New Relic exists to help people. Making your job easier is our job, and we’re thrilled that our software makes your infrastructure’s behavior cleaner. That’s why we’re always innovating and adding more value to our product, so we can provide you with insight into every aspect of your application’s performance.
As a company, we also apply this mindset internally. As much as we like to improve our customers’ lives, we also want to improve our communities. We provide corporate sponsorships for community events – from Rails Girls and greenlight for girls to hosting host tech community meetups at our office.
To help our employees out into their communities more, we have a company-wide initiative called ‘volunteer days’. Every employee can spend a few paid business days each year to work out in his or her community. There aren’t any strict guidelines and we’ve done all kinds of interesting things – like chaperoning school field trips, working in community gardens, volunteering at museums and festivals, and so much more.
My Tale of Community Involvement
Last year I used my volunteer days in three ways:
1. I’m a geek! I spent a day working at a local conference helping folks get signed in, orienting speakers, dispensing visitor information, and making sure other geeks got fed. The sponsoring non-profit group, Stumptown Syndicate, puts on a lot of tech community-building projects. Open Source Bridge is their biggest one of the year and it needs a lot of folks on the ground to keep the conference cheap. (An order of magnitude cheaper than other multi-day conferences!)
2. I spent a couple afternoons conducting a bike census count for the Portland Bureau of Transportation. PBoT ‘crowdsources’ a bike census each year during rush hour so they can quantify the effects of their work on the city’s network of bike facilities. This is my third year counting bike traffic at different corners and the first year I was paid to do it (by New Relic). Maybe next year I’ll find a way to pump those statistics into a pretty graph New Relic’s UI ; )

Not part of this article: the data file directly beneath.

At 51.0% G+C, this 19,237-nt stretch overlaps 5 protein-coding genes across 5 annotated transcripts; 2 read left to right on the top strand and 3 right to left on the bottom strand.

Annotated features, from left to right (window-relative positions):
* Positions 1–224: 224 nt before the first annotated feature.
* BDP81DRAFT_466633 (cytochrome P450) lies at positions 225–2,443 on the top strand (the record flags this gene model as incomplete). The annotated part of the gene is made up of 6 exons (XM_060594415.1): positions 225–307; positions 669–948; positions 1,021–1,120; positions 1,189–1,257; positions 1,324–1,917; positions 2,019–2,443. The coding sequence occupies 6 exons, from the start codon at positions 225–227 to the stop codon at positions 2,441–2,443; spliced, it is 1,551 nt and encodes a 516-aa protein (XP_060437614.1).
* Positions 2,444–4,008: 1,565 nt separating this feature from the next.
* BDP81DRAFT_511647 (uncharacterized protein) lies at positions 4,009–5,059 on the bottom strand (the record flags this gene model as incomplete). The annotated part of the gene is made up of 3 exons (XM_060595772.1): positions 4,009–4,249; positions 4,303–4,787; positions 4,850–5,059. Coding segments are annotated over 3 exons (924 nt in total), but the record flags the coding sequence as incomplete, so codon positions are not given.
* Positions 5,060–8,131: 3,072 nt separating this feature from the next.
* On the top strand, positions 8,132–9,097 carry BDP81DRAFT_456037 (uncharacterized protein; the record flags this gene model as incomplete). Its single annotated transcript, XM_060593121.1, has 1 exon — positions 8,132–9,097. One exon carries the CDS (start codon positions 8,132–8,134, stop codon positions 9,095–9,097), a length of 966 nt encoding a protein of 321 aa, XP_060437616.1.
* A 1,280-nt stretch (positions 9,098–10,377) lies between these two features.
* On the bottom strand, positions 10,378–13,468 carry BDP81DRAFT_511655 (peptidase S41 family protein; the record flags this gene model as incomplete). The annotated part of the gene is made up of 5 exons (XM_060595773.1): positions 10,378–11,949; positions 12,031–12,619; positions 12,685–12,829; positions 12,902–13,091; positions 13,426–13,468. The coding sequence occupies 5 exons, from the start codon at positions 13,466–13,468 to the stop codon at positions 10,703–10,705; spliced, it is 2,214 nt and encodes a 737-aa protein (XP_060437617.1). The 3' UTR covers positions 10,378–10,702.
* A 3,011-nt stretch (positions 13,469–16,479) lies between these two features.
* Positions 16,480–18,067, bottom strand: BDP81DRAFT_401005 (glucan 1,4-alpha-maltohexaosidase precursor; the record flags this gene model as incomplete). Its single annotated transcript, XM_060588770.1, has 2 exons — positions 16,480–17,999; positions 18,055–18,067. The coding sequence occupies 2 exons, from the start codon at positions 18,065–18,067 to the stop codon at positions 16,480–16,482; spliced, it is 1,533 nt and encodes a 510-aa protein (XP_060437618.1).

3. I spent a few other afternoons on the PBoT Budget Advisory Committee as part of my work with AROW. AROW attempts to better represent people who don’t usually interact with the transportation planners of the city. And I’m happy to report that this year’s work was very effective. While the budget committee is advisory in nature and doesn’t make policy, it certainly does affect policy-making and we scored a real coup in keeping funding levels going for the important projects that improve our city’s livability in a real way. Everyone’s a pedestrian, sometimes.
New Relic gets no direct benefit from this work. However, the indirect benefits are huge. The tech community in Portland is enhanced. Our city increases its citizen engagement and remains one of the most livable cities in America, without the need to borrow millions of dollars. And most importantly, New Relic has an employee (me!) who feels good about the work he does every day – both on and off the job.
Have I helped you lately? I’m Chris McCraw, one of the tech support crew here at New Relic. We’re happy to help!